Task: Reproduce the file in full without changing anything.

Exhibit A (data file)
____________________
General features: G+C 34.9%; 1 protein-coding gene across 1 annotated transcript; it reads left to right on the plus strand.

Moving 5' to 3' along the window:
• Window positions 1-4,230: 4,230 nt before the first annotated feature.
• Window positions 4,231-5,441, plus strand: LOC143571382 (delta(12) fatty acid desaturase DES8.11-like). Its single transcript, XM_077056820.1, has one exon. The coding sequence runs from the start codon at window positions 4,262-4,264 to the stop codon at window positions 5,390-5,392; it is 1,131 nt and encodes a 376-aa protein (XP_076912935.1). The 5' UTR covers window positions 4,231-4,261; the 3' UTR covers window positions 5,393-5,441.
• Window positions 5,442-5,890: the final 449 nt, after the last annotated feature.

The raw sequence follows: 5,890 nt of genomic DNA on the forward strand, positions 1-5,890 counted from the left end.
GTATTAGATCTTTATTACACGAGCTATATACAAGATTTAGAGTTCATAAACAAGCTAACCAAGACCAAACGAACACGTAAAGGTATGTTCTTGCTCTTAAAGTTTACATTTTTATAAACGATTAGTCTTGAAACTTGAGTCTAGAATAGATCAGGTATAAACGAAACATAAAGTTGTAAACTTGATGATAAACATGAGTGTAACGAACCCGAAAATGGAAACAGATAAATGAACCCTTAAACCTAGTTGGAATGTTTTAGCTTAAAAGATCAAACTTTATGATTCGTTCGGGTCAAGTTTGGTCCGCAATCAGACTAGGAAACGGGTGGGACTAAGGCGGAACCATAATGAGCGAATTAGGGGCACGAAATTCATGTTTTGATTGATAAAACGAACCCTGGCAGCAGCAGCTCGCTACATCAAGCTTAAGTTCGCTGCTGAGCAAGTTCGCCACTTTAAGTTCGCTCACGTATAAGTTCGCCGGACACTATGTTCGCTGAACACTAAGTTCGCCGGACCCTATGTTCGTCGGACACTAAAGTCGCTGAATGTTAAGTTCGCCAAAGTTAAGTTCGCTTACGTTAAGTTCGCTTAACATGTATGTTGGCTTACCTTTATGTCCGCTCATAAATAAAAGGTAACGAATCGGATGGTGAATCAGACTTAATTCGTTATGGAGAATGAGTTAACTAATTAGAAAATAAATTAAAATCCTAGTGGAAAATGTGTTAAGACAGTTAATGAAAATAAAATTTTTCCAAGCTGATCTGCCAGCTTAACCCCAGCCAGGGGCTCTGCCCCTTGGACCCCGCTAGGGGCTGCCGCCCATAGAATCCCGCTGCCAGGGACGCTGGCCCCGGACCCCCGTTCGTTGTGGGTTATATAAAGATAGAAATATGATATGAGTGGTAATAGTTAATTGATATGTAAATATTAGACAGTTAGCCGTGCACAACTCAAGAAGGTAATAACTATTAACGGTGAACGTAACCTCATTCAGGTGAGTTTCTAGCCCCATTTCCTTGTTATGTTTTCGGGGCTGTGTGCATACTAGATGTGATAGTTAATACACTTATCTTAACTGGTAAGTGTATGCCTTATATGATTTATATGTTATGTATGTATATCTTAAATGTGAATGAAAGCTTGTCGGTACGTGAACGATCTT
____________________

General features: G+C 34.9%; 1 protein-coding gene across 1 annotated transcript; it reads left to right on the plus strand.

Moving 5' to 3' along the window:
• Window positions 1-4,230: 4,230 nt before the first annotated feature.
• Window positions 4,231-5,441, plus strand: LOC143571382 (delta(12) fatty acid desaturase DES8.11-like). Its single transcript, XM_077056820.1, has one exon. The coding sequence runs from the start codon at window positions 4,262-4,264 to the stop codon at window positions 5,390-5,392; it is 1,131 nt and encodes a 376-aa protein (XP_076912935.1). The 5' UTR covers window positions 4,231-4,261; the 3' UTR covers window positions 5,393-5,441.
• Window positions 5,442-5,890: the final 449 nt, after the last annotated feature.

The raw sequence follows: 5,890 nt of genomic DNA on the forward strand, positions 1-5,890 counted from the left end.
GTATTAGATCTTTATTACACGAGCTATATACAAGATTTAGAGTTCATAAACAAGCTAACCAAGACCAAACGAACACGTAAAGGTATGTTCTTGCTCTTAAAGTTTACATTTTTATAAACGATTAGTCTTGAAACTTGAGTCTAGAATAGATCAGGTATAAACGAAACATAAAGTTGTAAACTTGATGATAAACATGAGTGTAACGAACCCGAAAATGGAAACAGATAAATGAACCCTTAAACCTAGTTGGAATGTTTTAGCTTAAAAGATCAAACTTTATGATTCGTTCGGGTCAAGTTTGGTCCGCAATCAGACTAGGAAACGGGTGGGACTAAGGCGGAACCATAATGAGCGAATTAGGGGCACGAAATTCATGTTTTGATTGATAAAACGAACCCTGGCAGCAGCAGCTCGCTACATCAAGCTTAAGTTCGCTGCTGAGCAAGTTCGCCACTTTAAGTTCGCTCACGTATAAGTTCGCCGGACACTATGTTCGCTGAACACTAAGTTCGCCGGACCCTATGTTCGTCGGACACTAAAGTCGCTGAATGTTAAGTTCGCCAAAGTTAAGTTCGCTTACGTTAAGTTCGCTTAACATGTATGTTGGCTTACCTTTATGTCCGCTCATAAATAAAAGGTAACGAATCGGATGGTGAATCAGACTTAATTCGTTATGGAGAATGAGTTAACTAATTAGAAAATAAATTAAAATCCTAGTGGAAAATGTGTTAAGACAGTTAATGAAAATAAAATTTTTCCAAGCTGATCTGCCAGCTTAACCCCAGCCAGGGGCTCTGCCCCTTGGACCCCGCTAGGGGCTGCCGCCCATAGAATCCCGCTGCCAGGGACGCTGGCCCCGGACCCCCGTTCGTTGTGGGTTATATAAAGATAGAAATATGATATGAGTGGTAATAGTTAATTGATATGTAAATATTAGACAGTTAGCCGTGCACAACTCAAGAAGGTAATAACTATTAACGGTGAACGTAACCTCATTCAGGTGAGTTTCTAGCCCCATTTCCTTGTTATGTTTTCGGGGCTGTGTGCATACTAGATGTGATAGTTAATACACTTATCTTAACTGGTAAGTGTATGCCTTATATGATTTATATGTTATGTATGTATATCTTAAATGTGAATGAAAGCTTGTCGGTACGTGAACGATCTT